This fruity concoction is light, refreshing, and easy to drink. The pureness of sweet strawberries is the defining flavor, but fresh lime juice provides a balancing tartness. Because the vodka is not overpowering, it's the perfect cocktail to enjoy on a hot day. If strawberries are in season at your farmers market, I strongly suggest you give this drink a try — trust me, you won't be disappointed! Read more to get the redhead in bed recipe.
Low-effort yet luxurious, garlic confit (garlic stewed in fat — in this case, olive oil) is my favorite sort of edible gift. In addition to its ease of preparation, it's also a welcome respite from the deluge of holiday sweets — though I'm certainly not denouncing fudge, truffles, or holiday cookies. To top it off, garlic confit is the gift that keeps on giving, thanks to its highly adaptable nature.
Creamy and mellow, garlic confit shines wherever one might use roasted garlic. Try mashing it into butter (or the garlic oil it's packed in) and spreading it on a crusty baguette for extra-special garlic bread, add it to compound butter to top sizzling steak, whip it into mashed potatoes, blitz it with its oil for a pungent salad dressing, or tuck the cloves under the skin of roasted chicken. Its uses are near infinitesimal.
One of the most coveted awards in the food industry is the title of Best New Chef, an honor bestowed upon 10 young chefs each year by Food & Wine magazine. Now, the editors of the magazine are taking the accolade — along with sophisticated dining — to the next level, with a new dining adventure called Chefs Club. The concept? Build a restaurant inside a well-respected hotel (in this case, the St. Regis Aspen Resort) and feature a menu with a rotating guest list of current and former Best New Chef winners. Behold: a new way to afford diners a chance to eat the food of Best New Chefs from around the country.The menu will change according to season, with Spring/Summer and Fall/Winter menus, each featuring dishes from four chefs. Since Chefs Club's been in the works for over a year, the inaugural menu won't include the Best New Chef class of 2012 just yet. "We didn't know who they were until a month ago, but it's possible we'll use one or two of them for the second season," said Christina Grdovic, Food & Wine's publisher.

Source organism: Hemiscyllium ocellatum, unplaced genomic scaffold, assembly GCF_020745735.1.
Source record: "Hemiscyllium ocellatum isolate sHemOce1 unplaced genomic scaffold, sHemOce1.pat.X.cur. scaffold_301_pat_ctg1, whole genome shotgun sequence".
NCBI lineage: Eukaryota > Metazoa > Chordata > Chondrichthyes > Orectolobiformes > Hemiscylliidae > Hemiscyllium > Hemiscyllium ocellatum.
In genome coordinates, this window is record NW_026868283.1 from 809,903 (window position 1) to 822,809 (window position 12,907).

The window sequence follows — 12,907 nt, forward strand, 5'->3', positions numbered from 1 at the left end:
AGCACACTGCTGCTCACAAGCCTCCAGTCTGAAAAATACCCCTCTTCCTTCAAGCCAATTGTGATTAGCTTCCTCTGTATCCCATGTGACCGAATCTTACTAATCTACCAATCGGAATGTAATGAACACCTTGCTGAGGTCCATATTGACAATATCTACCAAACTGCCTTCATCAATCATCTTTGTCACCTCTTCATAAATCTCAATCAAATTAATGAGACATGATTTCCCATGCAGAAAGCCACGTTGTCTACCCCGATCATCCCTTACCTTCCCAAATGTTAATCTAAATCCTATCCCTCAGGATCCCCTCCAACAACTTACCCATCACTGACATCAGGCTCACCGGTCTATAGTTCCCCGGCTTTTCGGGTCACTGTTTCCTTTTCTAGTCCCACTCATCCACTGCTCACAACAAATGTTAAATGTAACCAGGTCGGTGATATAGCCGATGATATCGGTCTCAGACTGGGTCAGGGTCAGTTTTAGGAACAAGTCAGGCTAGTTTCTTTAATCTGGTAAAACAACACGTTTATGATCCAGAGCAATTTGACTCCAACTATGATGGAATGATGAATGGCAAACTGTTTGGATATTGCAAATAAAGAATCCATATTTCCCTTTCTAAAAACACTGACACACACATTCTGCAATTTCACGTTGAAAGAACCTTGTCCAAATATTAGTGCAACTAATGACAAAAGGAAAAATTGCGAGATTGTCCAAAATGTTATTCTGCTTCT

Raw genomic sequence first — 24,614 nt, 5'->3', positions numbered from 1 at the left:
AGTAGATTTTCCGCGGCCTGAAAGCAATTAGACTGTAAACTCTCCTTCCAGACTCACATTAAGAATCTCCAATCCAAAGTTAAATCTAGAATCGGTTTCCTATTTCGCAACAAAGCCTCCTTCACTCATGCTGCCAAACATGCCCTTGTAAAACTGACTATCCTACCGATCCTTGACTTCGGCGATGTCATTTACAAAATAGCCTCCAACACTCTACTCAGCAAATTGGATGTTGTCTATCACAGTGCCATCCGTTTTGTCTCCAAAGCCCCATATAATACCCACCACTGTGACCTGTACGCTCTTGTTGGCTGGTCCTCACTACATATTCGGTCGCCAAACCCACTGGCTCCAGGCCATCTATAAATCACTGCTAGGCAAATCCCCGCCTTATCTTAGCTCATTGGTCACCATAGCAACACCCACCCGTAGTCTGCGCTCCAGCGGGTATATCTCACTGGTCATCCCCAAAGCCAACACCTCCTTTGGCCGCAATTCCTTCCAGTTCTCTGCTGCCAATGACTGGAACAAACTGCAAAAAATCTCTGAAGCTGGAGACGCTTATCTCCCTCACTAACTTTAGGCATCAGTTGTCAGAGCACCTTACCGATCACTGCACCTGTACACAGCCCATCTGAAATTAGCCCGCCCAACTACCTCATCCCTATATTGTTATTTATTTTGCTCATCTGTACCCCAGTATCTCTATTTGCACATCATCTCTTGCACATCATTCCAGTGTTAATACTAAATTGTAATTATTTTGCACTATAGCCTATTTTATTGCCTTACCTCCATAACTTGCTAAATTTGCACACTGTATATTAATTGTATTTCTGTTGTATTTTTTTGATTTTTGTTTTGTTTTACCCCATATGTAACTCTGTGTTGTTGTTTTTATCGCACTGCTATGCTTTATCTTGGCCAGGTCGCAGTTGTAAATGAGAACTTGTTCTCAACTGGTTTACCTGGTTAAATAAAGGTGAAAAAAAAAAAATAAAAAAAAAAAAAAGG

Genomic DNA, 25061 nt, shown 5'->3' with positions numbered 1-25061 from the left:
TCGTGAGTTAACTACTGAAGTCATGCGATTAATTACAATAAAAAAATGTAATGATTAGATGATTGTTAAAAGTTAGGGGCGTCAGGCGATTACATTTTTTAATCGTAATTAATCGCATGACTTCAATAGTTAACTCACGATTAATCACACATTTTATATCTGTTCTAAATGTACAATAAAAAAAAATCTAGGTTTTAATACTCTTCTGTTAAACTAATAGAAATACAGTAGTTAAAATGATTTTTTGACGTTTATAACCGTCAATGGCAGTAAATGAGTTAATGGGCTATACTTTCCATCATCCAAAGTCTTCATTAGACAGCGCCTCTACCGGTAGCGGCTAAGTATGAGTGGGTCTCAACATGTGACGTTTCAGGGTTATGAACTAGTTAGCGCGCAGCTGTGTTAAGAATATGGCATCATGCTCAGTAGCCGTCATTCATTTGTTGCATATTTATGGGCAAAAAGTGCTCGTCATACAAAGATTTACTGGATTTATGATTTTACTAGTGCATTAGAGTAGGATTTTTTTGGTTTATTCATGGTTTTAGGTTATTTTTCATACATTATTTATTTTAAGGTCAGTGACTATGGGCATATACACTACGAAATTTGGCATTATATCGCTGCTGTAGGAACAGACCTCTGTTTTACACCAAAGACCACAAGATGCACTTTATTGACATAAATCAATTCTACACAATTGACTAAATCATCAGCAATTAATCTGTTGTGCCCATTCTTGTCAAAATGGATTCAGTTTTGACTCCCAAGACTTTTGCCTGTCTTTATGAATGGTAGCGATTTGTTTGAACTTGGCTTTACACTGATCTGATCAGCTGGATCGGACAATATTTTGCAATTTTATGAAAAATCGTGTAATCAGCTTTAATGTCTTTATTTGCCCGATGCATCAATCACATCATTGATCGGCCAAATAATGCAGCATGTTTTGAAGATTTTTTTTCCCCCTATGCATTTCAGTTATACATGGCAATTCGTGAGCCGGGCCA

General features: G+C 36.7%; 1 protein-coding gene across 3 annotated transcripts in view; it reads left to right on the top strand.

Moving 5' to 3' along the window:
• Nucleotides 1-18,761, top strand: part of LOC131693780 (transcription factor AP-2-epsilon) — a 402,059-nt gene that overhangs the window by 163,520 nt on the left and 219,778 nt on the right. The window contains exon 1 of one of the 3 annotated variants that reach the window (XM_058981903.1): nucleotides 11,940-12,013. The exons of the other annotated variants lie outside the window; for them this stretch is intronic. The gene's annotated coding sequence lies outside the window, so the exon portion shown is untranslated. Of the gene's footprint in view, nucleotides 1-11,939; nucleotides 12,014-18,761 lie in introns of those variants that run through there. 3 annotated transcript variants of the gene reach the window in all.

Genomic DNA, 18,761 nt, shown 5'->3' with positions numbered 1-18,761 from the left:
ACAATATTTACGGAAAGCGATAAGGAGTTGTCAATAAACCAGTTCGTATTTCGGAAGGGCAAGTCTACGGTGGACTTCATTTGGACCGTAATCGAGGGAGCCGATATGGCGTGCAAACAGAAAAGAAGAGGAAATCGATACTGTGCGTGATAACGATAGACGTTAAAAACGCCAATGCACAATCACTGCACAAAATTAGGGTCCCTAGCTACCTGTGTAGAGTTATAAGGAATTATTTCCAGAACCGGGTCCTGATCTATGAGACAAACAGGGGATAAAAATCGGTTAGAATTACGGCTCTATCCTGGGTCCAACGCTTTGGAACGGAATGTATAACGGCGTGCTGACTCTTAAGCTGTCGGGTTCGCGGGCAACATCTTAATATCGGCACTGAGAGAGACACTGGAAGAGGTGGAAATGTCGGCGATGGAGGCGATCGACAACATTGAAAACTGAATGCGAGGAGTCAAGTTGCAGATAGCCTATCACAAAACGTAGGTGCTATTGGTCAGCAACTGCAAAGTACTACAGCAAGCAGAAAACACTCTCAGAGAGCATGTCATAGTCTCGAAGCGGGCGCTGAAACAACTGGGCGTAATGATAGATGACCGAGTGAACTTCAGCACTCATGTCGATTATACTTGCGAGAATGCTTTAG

Food won't be the only item to write home about. "We'll have 10 cocktails from 10 different bars, based off of Food & Wine Cocktails," Grdovic added. In addition to this program, curated by deputy editor of Food & Wine Cocktails Jim Meehan, there'll be a wine list, too. The list, developed by executive wine editor Ray Isle, will include specific wine pairings for each of the Best New Chef dishes.
In an era of food truck meetups and Fashion Week pop-up shops, Chefs Club could be the next frontier in dining. "People want to be able to go out and have a high-end, innovative experience, but also a quick, affordable meal. Chefs Club is going to do both of those things," Grdovic said. "It'll be the kind of restaurant where you want to go back over and over again. That's what people want."
Winners include Rich Torrisi and Mario Carbone of New York's restaurant of the moment, Torrisi Italian Specialties. An awards ceremony honoring the chefs takes place tonight in New York City. Find out which other chefs have made the cut when you keep reading.
At tastings, festivals, dinners, and food events, these authorities have shared their knowledge of the art of wine pairings.
Since I trust the know-how they've gleaned over the years, here's a quiz on tips for pairing nibbles with sips. So pour a glass of your favorite Sauvignon Blanc or Cab, and take this wine pairing quiz. When you're done, raise a glass to learning something new!Take the Quiz
Rather than the usual green bean casserole, I'm reaching for a neo-Southern riff on the creamed spinach standby, and plan on impressing guests with creamed collard greens. Unlike creamed spinach, this vegetable side isn't swimming in heavy cream; the cream adds subtle body, while smoky bacon rounds out the collards' bitter character.
But the pièce de résistance is really the crispy, cheesy crumb topping. Be sure to make a generous amount, because the more, the better. Add a new tradition to your meal when you keep reading
If you belong to the latter camp, I highly recommend this farm-stand tomato recipe; it only requires a few hours before it's totally ready to consume. These pickled tomatoes have a smoky, slightly spicy flavor that comes from cumin, fresh ginger, and jalapeños. The high proportion of olive oil in the base imparts a mild flavor on the tomatoes (although you can play with the proportions for a more pickled taste), and the tomatoes last up to three days when refrigerated. Keep reading to see the recipe with step-by-step photos.
The last time I did this, I sat down to a light but piquant plate of briny scallops tossed together with angel hair pasta and a chipotle-and-garlic-inflected Chilean pil-pil sauce.
To keep the dinner from being price-prohibitive, I subbed bay scallops instead of sea scallops, but the latter would be a nice splurge. The whole dish is extremely quick-cooking; prepare to sit down within the half hour! For the recipe, read ahead.
Although the recipe has you cook the paella on the grill, I made it on the stovetop. Other substitutions to note: I used Mexican chorizo instead of Spanish chorizo and omitted the squid and saffron, because of a restricted selection at the local market. Despite these changes, I really enjoyed this paella and plan to make it again soon! Check out the recipe now.